In the late 1960s, the spirit of Sunday Morning was born "On the Road" with Charles Kuralt.
During that turbulent time in America, Kuralt convinced CBS brass that something was missing from network news.
The thing missing, he believed, was stories about small towns, people and events that never made headlines. And, they were stories America needed to hear.
"So once or twice a week would come on some cheerful little story about a woman who carved fiddles in the Ozarks," said Kuralt. "Something that reminded people that the whole country was not flying apart … that many people still lived at peace with their neighbors. And generosity of spirit still existed in our country."
Generosity of spirit was Charles Kuralt's stock in trade. In 1979, when he teamed up with executive producer Shad Northshield, a lover of nature and a part-time wildlife photographer, their two visions combined to create Sunday Morning.
"We dreamed up a program about music and art and nature, we touched on the news of course, but because of it's necessary preoccupation with politics and wars and calamities, TV journalism doesn't get around to those gentler subjects very often," said Kuralt.
For 25 years, Sunday Morning tried to take viewers places and show things they wouldn't see anywhere else on television, or at least it tried to show them to viewers first.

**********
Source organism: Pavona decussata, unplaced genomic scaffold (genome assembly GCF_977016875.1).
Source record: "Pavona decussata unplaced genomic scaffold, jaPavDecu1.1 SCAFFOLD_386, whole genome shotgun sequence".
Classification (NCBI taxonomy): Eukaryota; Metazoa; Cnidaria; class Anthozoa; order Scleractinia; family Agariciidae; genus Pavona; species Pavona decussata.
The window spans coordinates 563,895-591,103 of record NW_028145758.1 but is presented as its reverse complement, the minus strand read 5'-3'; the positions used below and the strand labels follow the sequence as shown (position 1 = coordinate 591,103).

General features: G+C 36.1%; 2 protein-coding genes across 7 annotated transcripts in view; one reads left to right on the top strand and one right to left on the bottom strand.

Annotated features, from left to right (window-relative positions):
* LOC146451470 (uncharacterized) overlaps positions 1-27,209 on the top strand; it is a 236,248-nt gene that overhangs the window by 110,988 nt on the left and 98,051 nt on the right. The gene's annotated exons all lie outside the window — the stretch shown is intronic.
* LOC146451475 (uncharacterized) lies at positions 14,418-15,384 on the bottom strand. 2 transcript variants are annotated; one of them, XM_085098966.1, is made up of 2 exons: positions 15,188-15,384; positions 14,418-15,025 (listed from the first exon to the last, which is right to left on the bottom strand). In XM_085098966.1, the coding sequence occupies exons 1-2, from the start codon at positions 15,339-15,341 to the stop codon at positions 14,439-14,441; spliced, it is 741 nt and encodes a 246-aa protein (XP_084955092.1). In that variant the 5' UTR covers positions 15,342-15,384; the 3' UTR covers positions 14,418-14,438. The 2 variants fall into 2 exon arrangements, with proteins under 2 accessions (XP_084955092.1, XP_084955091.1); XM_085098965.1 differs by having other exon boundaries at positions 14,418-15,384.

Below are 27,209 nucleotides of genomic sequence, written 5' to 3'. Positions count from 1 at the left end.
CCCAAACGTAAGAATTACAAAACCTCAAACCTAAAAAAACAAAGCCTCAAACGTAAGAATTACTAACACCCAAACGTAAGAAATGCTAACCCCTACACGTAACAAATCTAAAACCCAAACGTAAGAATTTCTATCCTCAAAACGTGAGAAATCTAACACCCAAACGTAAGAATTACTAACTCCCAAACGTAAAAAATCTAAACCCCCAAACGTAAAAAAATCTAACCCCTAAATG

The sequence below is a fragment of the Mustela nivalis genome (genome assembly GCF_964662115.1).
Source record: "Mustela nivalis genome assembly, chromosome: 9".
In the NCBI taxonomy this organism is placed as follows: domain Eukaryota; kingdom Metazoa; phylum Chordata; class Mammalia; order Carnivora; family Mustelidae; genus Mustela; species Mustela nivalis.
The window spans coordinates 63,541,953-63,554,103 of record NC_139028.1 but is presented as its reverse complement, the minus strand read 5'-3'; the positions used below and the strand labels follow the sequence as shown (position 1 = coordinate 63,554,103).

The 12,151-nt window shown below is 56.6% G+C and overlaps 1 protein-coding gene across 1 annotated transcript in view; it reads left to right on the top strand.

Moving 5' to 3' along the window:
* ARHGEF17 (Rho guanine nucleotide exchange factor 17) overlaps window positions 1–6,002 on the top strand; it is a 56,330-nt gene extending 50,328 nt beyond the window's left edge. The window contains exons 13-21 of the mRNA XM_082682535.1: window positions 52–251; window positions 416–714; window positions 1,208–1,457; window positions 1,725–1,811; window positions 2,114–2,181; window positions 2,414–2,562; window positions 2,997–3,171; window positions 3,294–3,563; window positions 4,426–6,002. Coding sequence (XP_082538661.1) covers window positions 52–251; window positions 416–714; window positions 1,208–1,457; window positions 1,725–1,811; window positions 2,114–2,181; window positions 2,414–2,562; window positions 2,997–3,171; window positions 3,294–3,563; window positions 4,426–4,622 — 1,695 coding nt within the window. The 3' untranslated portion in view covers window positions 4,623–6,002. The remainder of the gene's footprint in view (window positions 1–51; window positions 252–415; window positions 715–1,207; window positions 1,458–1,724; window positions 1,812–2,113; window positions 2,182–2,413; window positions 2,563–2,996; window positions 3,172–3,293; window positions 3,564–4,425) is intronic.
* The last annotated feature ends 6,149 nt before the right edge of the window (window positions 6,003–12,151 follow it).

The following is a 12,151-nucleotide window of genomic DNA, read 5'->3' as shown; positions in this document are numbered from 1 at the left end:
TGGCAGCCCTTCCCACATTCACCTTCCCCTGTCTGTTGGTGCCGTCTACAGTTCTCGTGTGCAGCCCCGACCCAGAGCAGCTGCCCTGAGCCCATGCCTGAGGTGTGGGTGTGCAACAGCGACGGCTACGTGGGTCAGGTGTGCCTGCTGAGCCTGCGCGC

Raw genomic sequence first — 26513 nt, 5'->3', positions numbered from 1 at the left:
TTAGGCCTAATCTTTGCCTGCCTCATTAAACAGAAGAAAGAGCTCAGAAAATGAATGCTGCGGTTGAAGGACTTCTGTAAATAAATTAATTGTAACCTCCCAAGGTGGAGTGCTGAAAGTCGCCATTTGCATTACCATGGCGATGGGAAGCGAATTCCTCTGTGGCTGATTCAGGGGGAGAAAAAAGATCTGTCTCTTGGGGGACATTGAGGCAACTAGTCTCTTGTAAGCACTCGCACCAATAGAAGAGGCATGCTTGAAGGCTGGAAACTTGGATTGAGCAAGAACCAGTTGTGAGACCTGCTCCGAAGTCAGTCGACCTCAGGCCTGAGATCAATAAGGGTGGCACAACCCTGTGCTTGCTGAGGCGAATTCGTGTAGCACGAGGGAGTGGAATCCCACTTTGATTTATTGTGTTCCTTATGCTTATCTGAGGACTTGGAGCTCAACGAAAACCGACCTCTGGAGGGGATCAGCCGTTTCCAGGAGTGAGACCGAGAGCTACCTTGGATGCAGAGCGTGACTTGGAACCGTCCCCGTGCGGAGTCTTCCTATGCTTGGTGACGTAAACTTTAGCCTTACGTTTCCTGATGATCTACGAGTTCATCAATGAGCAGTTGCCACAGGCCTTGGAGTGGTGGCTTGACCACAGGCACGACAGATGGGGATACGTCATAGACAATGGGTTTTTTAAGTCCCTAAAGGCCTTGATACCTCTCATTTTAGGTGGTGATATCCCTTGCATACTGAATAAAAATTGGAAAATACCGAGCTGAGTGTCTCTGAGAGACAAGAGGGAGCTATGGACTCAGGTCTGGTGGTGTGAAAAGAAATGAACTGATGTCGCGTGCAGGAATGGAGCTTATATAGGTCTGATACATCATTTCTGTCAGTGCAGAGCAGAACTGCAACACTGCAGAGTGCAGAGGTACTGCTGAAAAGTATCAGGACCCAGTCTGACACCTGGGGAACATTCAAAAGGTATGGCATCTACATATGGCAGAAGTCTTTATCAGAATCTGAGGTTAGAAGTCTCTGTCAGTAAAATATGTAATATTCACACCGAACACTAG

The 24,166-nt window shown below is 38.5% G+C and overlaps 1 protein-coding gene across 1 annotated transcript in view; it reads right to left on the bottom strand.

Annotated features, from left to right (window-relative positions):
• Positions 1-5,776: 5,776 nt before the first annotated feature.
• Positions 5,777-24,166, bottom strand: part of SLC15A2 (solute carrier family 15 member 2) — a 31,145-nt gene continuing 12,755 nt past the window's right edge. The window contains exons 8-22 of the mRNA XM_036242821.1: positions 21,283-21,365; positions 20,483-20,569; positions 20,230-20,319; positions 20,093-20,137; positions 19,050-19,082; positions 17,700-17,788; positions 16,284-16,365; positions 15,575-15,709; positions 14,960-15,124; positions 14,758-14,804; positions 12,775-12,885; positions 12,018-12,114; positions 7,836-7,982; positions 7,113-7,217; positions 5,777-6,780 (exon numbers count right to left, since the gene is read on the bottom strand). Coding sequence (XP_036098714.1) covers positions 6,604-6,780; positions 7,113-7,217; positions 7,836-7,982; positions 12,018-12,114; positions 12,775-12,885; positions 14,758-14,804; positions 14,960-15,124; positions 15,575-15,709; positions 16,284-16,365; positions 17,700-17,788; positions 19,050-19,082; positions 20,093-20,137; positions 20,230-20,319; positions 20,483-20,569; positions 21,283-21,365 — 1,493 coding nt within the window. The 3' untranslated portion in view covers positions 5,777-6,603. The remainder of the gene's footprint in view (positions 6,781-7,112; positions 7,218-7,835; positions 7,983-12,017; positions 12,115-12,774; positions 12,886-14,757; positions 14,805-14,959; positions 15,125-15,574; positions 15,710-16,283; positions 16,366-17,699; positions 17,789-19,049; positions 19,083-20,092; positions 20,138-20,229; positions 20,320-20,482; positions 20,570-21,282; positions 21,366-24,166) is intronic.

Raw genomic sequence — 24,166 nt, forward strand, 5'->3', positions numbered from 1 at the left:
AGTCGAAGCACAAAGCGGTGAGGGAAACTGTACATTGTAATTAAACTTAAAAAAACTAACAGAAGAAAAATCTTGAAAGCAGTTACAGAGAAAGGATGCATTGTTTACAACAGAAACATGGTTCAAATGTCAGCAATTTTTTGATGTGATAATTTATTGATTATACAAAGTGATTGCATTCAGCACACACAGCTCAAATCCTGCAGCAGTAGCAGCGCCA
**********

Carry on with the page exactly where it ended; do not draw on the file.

Moments were shared, places were traveled and people were met, all with the perfect traveling companion as Sunday Morning's guide.
But, in 1994, after 15 years at Sunday Morning, Charles Kuralt said goodbye in his own inimitable style.
Another Charles did his best to fill Kuralt's shoes.
"I'm Charles Osgood and this is Sunday Morning, I know, it sounds strange to me too," he said on his debut.
In the years since, Sunday Morning itself hasn't changed much. It tries to stick to the backroads when we it can.
But there are differences -- after all, 25 years is a long time. Those back-roads sometimes led to busier roads.
Whatever road Sunday Morning find itself traveling on, the goal remains the same -- to take viewers wherever something remarkable is happening.